Sunday, April 23, 2017

Don Rickles and the Comedians

The recent passing of the great Don Rickles got me reminiscing about Rickles and the comedians I've enjoyed over the years.

My earliest memory of  Mr. Rickles dates to the summer of 1969.  I got a summer job through a buddy of mine whose father and grandfather worked for a carpet outlet store. We were the company's carpet-hauling muscle for the summer.

My friend's father was kind enough to pick me up every day at the street-corner and we'd drive in together. One day he put a tape into the car's cassette player (very high-tech for the time) and said, "you boys will like this." We did. It was Rickles and he roasted everyone: Jews, Blacks, Catholics, Italians, Irish. My employers were Jewish and they laughed hardest at the Jewish jokes. I was hooked.

My earliest memory of comedians, in general, was watching the Ed Sullivan Show with my father who loved laughter and a good joke. His favorite comic was Alan King. I liked him too, even at that young age, but the first comedian who appealed to me as a boy was Allan Sherman and his album, My Son the Nut, and its chart-topping hit, Hello Muddah, Hello Fadduh. That was 1963. My parents owned the album. I would lay on the floor, face up, with my head to the "stereo" and play it over and over again, and even today can follow along with most of the songs.

Jonathan Winters was another old favorite of mine. Winters is rightly called a comic genius and the inspiration to the more widely-known genius, Robin Williams, who could make me laugh as well. In the 60s, I loved Steve Allen and his talk show skits, and Dick Cavett, although the latter wasn't a comedian, per se, but his quick wit as an interviewer appealed to me as did the king of late night interviews, Johnny Carson.

In the early 70s, Steve Martin turned the comic world upside down for the baby-boomers with his satirical skits, Wild and Crazy Guys, and King Tut. Martin and the talented group of Saturday Night Live satirists brought something new to TV comedy. They walk in the footsteps of  Mel Brooks, Norman Lear, and Woody Allen. Billy Crystal combines qualities of both Mel Brooks' satire and the storytelling of Alan King (see the movie Mr. Saturday Night).

I'm not old enough to have seen Charlie Chaplin in silent-theater although I did watch re-runs on television, but never quite got him. I did get his comedic descendants, The Three Stooges. I'm old enough to have seen comedy change from slapstick to joke-telling to satire. And like all art forms, it has its highs and lows.

I was never a big fan of Lucille Ball or Jerry Lewis even though I recognize the talent, it just doesn't make me laugh. The old Dave Letterman shows I thought were funny. I did like some of Carole Burnett's work. I generally don't care for female stand-ups. My favorite female comic is Julia Louis-Dreyfus, although in the TV sitcom Veep, funny she is, but listening to a female use the F word a half dozen times an episode puts me off. Language, humor and everything else that is a part of daily life say something about who we are and what we value, and Veep descends into the banality of street jargon. That being said, her work in Seinfeld is as good as it gets. Hilariously funny.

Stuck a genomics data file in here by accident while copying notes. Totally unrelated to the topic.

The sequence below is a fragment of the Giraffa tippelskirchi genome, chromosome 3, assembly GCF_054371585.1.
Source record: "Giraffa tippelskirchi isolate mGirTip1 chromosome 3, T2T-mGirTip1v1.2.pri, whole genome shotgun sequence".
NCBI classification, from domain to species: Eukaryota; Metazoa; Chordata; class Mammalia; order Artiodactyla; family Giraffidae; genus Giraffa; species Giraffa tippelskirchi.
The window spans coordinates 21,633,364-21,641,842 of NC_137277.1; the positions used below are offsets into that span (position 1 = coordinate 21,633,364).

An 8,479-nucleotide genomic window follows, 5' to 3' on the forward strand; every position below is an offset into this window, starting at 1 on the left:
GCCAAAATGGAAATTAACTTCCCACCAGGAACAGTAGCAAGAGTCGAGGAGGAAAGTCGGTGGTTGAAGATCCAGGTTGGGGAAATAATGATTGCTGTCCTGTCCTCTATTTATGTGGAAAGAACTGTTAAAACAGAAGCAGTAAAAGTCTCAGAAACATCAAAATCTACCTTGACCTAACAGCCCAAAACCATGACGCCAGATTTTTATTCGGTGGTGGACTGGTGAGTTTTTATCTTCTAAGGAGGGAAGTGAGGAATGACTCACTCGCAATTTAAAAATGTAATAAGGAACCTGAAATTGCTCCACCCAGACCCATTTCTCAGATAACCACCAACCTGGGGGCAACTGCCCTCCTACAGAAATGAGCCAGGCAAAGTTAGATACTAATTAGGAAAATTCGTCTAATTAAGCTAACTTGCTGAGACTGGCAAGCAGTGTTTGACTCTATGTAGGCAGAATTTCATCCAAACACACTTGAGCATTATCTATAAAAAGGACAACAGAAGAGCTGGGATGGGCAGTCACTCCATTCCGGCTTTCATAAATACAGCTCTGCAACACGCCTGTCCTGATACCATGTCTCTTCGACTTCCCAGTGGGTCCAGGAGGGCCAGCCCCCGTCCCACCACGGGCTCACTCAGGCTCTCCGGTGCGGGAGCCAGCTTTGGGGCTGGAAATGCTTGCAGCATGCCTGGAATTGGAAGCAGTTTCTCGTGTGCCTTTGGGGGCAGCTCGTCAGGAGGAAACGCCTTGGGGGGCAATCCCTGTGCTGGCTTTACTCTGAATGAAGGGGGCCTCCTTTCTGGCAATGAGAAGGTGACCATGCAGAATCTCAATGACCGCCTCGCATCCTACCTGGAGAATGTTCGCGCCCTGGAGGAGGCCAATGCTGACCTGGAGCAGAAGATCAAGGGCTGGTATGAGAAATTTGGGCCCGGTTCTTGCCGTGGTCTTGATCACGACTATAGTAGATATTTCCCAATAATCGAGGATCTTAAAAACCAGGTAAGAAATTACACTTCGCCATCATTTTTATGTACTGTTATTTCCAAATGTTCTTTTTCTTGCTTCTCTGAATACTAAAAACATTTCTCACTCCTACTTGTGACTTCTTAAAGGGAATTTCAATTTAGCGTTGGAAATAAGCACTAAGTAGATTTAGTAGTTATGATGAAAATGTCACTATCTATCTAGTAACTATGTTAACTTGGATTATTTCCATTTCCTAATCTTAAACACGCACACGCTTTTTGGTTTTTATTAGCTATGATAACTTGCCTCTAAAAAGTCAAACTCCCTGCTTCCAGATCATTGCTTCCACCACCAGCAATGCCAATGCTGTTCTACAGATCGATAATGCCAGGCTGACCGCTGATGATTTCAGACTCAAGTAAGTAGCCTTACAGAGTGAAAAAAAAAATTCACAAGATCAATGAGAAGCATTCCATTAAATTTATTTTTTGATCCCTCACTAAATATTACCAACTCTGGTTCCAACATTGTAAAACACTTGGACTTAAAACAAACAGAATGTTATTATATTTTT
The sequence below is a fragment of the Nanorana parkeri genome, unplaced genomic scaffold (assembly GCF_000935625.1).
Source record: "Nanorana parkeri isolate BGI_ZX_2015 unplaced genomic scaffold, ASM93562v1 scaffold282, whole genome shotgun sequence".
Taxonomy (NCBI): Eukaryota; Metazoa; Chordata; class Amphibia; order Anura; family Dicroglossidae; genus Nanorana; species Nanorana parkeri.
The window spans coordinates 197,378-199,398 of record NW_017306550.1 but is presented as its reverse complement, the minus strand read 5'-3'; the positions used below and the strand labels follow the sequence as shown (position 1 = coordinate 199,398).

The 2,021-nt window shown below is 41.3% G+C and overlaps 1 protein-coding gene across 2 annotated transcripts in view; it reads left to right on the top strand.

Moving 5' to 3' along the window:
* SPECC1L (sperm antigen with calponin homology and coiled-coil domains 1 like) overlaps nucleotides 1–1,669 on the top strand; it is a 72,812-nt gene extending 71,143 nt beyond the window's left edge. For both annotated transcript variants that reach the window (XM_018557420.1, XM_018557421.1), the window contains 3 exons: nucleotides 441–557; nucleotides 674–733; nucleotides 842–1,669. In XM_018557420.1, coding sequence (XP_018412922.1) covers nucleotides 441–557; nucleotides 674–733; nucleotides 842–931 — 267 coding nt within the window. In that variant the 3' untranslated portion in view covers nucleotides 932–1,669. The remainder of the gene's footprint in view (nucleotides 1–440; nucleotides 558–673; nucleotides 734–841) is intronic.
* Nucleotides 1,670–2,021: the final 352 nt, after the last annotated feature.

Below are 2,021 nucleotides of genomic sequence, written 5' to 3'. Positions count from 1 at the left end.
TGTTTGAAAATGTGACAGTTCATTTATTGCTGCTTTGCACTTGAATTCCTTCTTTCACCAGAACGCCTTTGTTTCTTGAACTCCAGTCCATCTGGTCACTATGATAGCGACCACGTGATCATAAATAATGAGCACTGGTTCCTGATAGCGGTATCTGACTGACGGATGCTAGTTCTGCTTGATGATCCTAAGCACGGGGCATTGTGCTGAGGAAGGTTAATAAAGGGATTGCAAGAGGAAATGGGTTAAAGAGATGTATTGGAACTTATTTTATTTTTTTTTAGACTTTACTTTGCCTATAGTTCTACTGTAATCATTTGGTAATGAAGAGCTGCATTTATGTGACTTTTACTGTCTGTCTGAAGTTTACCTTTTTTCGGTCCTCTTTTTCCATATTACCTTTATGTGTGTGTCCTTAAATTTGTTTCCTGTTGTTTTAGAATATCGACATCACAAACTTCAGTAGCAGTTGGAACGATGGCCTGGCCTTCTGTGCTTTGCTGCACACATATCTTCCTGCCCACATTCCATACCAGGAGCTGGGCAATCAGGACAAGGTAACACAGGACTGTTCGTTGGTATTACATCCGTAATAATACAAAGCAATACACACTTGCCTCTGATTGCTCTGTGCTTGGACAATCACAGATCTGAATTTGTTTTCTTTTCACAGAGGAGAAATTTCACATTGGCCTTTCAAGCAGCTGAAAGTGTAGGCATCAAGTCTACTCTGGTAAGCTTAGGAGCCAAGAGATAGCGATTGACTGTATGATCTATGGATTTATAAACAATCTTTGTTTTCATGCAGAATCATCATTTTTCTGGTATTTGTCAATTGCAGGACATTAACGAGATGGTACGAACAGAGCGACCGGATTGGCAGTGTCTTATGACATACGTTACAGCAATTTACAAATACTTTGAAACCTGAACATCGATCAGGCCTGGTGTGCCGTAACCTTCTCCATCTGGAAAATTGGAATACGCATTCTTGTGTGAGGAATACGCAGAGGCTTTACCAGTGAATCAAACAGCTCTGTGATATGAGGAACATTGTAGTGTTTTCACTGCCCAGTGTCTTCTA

I probably should add my favorite, more recent sitcoms, Office and Parks and Recreation, which I think are very funny, and cleverly written and performed, and which added another comic element to the sitcom, the acknowledgment of the third-party observer by the actors.

We find something funny for various reasons but it's almost always a "fracture" in reality as in an understated or exaggerated word, expression, or action, or a common frustration, or the accidental minor misfortunes of others. Humor like romance can't be analyzed and enjoyed simultaneously, it can't be commanded, and it's another one of those hard to define qualities that separate the homo-sapien from the lower animals. Cows don't stand around and tell jokes.

Or do they?




I like the self-deprecating humor of the Jewish comedians: Rickles, Sherman, King, Brooks, Allen, and Crystal, which has its origin, I think, in the Jewish pathos (see the movie Fiddler on the Roof).

The one Catholic boy that fits perfectly into the tradition mentioned above and who I have overlooked is the great Jackie Gleason.

One last song from Sherman which shows his cleverness with words, and which, I think, still stands today as a pretty funny tune (of course, the video's images were added later).

One Hippopotomi



John said...

I never got Don Rickles. In fact, I found his style of humor to be cringeworthy and uncomfortable. This is a bit odd because I initially thought Dave Chappele made me feel uncomfortable but then I found him hilarious.

My humor initiation was an LP of George Carlin's skits that my buddy across the street let me borrow.

What do I think is funny? I could read cartoonist B. Kliban all day. Think of him as Gary Larson on acid. And the movie Kung Pow keeps me in stitches. Otherwise, I like watching bloopers videos from comedy movies on YouTube because I find the laughter to me more genuine than a written gag.

Francis Shivone said...

I thought of Carlin after I wrote this and may have to add him. His stand-up on Carson is some of the best. As a 60's kid I get Carlin. I've never listened to his LPs.

I've never watched or listened to Chappelle, I'll look up Kilban.

Some bloopers/outtakes are as funny as it gets.

I appreciate your comments.